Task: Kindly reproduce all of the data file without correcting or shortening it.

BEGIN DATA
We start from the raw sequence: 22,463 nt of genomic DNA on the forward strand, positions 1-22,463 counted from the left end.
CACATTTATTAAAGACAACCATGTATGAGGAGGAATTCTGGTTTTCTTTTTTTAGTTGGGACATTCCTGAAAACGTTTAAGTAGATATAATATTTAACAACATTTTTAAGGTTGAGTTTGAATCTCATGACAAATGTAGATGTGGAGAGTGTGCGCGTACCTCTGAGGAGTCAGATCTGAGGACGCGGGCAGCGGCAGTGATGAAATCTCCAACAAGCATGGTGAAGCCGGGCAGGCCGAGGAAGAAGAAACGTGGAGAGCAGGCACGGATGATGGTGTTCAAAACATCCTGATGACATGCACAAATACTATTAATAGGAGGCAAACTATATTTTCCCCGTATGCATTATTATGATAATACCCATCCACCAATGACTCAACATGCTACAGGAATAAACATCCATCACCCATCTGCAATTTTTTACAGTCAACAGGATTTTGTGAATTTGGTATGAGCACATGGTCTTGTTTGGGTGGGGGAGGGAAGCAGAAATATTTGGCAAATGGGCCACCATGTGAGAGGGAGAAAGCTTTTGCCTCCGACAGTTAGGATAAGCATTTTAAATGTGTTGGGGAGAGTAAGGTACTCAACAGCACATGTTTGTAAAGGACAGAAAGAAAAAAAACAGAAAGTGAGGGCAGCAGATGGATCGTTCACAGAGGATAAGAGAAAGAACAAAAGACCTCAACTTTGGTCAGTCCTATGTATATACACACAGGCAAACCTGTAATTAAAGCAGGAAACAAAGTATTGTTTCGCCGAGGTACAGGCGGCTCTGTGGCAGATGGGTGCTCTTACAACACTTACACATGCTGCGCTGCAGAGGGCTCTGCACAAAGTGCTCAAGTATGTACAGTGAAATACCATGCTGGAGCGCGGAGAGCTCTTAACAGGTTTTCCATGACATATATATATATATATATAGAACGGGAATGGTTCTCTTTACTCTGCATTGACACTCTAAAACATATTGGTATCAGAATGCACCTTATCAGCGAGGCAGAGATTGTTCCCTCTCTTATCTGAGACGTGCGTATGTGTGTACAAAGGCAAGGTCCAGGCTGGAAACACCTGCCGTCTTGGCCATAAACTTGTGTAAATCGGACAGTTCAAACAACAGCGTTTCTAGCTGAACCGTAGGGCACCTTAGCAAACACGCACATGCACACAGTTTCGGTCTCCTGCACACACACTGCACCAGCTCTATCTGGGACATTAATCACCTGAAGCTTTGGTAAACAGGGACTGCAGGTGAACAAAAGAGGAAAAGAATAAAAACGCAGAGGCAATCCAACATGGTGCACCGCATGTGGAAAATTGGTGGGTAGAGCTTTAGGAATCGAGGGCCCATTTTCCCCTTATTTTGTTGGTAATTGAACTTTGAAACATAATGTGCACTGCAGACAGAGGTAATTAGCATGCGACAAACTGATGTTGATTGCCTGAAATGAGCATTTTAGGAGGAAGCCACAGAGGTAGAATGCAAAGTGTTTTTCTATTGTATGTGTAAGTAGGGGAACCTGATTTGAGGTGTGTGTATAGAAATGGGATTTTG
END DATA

We start from the raw sequence: 22,463 nt of genomic DNA on the forward strand, positions 1-22,463 counted from the left end.
CACATTTATTAAAGACAACCATGTATGAGGAGGAATTCTGGTTTTCTTTTTTTAGTTGGGACATTCCTGAAAACGTTTAAGTAGATATAATATTTAACAACATTTTTAAGGTTGAGTTTGAATCTCATGACAAATGTAGATGTGGAGAGTGTGCGCGTACCTCTGAGGAGTCAGATCTGAGGACGCGGGCAGCGGCAGTGATGAAATCTCCAACAAGCATGGTGAAGCCGGGCAGGCCGAGGAAGAAGAAACGTGGAGAGCAGGCACGGATGATGGTGTTCAAAACATCCTGATGACATGCACAAATACTATTAATAGGAGGCAAACTATATTTTCCCCGTATGCATTATTATGATAATACCCATCCACCAATGACTCAACATGCTACAGGAATAAACATCCATCACCCATCTGCAATTTTTTACAGTCAACAGGATTTTGTGAATTTGGTATGAGCACATGGTCTTGTTTGGGTGGGGGAGGGAAGCAGAAATATTTGGCAAATGGGCCACCATGTGAGAGGGAGAAAGCTTTTGCCTCCGACAGTTAGGATAAGCATTTTAAATGTGTTGGGGAGAGTAAGGTACTCAACAGCACATGTTTGTAAAGGACAGAAAGAAAAAAAACAGAAAGTGAGGGCAGCAGATGGATCGTTCACAGAGGATAAGAGAAAGAACAAAAGACCTCAACTTTGGTCAGTCCTATGTATATACACACAGGCAAACCTGTAATTAAAGCAGGAAACAAAGTATTGTTTCGCCGAGGTACAGGCGGCTCTGTGGCAGATGGGTGCTCTTACAACACTTACACATGCTGCGCTGCAGAGGGCTCTGCACAAAGTGCTCAAGTATGTACAGTGAAATACCATGCTGGAGCGCGGAGAGCTCTTAACAGGTTTTCCATGACATATATATATATATATATAGAACGGGAATGGTTCTCTTTACTCTGCATTGACACTCTAAAACATATTGGTATCAGAATGCACCTTATCAGCGAGGCAGAGATTGTTCCCTCTCTTATCTGAGACGTGCGTATGTGTGTACAAAGGCAAGGTCCAGGCTGGAAACACCTGCCGTCTTGGCCATAAACTTGTGTAAATCGGACAGTTCAAACAACAGCGTTTCTAGCTGAACCGTAGGGCACCTTAGCAAACACGCACATGCACACAGTTTCGGTCTCCTGCACACACACTGCACCAGCTCTATCTGGGACATTAATCACCTGAAGCTTTGGTAAACAGGGACTGCAGGTGAACAAAAGAGGAAAAGAATAAAAACGCAGAGGCAATCCAACATGGTGCACCGCATGTGGAAAATTGGTGGGTAGAGCTTTAGGAATCGAGGGCCCATTTTCCCCTTATTTTGTTGGTAATTGAACTTTGAAACATAATGTGCACTGCAGACAGAGGTAATTAGCATGCGACAAACTGATGTTGATTGCCTGAAATGAGCATTTTAGGAGGAAGCCACAGAGGTAGAATGCAAAGTGTTTTTCTATTGTATGTGTAAGTAGGGGAACCTGATTTGAGGTGTGTGTATAGAAATGGGATTTTG